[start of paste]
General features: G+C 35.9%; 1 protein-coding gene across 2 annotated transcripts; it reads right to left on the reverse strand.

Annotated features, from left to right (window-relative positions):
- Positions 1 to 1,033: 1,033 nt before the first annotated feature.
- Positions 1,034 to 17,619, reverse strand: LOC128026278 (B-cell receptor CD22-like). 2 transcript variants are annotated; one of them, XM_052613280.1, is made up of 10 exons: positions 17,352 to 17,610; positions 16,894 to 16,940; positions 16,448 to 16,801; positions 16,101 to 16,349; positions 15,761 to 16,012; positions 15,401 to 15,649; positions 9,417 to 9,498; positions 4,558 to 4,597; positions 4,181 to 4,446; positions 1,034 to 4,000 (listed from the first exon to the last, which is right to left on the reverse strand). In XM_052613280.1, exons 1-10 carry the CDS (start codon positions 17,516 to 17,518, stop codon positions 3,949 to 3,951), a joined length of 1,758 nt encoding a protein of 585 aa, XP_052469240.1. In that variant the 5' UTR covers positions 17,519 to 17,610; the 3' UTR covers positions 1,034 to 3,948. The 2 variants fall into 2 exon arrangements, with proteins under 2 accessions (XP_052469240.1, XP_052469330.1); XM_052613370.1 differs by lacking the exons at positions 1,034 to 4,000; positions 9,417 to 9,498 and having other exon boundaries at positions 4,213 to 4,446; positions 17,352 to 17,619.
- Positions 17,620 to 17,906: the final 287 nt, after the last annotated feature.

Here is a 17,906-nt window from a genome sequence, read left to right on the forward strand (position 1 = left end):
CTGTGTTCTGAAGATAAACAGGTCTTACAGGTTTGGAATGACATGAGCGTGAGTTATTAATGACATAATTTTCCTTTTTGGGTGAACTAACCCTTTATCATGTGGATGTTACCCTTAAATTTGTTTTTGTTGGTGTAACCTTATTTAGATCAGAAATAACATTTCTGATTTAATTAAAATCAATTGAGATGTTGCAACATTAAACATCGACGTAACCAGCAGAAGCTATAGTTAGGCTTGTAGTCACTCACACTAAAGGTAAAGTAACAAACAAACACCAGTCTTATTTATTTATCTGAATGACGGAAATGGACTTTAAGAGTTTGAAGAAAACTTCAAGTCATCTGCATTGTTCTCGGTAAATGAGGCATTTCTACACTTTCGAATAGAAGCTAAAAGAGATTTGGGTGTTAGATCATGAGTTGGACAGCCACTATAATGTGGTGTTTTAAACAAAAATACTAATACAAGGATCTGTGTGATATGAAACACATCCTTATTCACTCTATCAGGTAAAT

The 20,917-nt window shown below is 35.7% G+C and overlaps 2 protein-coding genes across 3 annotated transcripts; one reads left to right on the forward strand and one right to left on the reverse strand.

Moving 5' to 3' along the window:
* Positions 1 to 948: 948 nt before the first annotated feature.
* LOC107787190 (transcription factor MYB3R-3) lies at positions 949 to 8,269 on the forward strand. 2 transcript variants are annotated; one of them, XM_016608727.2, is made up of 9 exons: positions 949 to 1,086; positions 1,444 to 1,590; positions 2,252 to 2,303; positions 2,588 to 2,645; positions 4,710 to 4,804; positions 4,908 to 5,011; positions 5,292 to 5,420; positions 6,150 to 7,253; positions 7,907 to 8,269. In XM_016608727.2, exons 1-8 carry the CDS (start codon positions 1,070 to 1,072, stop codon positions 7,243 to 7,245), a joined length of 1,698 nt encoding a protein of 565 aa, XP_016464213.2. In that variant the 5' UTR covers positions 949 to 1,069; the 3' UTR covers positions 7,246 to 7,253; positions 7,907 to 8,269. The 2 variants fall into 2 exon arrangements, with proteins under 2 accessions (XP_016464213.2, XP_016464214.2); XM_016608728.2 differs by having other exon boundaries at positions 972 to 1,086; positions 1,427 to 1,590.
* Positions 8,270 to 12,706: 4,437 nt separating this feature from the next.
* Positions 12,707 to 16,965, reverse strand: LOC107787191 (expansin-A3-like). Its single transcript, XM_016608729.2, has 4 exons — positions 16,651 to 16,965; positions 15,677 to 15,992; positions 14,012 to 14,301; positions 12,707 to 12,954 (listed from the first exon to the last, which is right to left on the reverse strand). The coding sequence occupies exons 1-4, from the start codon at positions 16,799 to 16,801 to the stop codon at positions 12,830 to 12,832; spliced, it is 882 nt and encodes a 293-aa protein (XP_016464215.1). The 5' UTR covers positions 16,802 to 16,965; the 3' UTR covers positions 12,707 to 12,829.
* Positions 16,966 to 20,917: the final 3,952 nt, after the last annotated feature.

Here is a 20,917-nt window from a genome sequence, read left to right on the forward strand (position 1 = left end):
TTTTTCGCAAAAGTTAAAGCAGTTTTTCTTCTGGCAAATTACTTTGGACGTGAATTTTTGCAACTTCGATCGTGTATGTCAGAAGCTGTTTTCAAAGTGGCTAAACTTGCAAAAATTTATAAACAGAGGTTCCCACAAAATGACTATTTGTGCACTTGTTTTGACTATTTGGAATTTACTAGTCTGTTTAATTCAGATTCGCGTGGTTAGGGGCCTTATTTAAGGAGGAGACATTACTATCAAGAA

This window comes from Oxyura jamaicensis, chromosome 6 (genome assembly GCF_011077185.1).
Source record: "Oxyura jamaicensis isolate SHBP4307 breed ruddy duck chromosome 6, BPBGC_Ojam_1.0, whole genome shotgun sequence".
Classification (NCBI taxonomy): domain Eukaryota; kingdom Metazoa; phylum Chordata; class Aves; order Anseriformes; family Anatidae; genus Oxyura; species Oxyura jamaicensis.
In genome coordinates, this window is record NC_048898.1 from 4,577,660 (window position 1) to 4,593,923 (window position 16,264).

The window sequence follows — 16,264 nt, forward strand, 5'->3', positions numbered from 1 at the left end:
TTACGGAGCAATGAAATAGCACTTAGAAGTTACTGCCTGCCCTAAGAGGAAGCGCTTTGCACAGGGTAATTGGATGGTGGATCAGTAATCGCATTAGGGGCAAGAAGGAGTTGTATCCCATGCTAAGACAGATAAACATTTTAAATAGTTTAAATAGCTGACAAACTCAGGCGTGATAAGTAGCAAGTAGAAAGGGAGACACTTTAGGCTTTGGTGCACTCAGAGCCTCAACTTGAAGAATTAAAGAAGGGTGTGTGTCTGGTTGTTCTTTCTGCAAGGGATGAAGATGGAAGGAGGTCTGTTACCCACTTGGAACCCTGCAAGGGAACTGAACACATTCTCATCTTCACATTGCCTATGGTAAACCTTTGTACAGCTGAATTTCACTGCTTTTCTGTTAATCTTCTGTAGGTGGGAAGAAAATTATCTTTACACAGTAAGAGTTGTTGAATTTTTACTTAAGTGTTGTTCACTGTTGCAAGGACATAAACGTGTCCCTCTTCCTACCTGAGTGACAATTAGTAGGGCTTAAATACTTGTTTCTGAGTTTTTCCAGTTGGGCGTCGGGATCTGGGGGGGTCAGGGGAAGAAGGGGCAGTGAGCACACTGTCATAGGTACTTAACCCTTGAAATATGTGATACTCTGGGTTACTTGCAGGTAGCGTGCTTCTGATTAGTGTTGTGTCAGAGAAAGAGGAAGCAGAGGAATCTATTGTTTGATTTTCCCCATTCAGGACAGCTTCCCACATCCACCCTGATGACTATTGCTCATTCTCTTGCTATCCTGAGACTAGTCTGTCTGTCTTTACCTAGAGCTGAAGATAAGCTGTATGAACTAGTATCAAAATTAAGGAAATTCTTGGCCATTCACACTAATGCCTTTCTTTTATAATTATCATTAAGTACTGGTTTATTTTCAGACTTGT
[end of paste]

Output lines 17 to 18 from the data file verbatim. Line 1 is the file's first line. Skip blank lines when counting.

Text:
This window comes from Oxyura jamaicensis, chromosome 6 (genome assembly GCF_011077185.1).
Source record: "Oxyura jamaicensis isolate SHBP4307 breed ruddy duck chromosome 6, BPBGC_Ojam_1.0, whole genome shotgun sequence".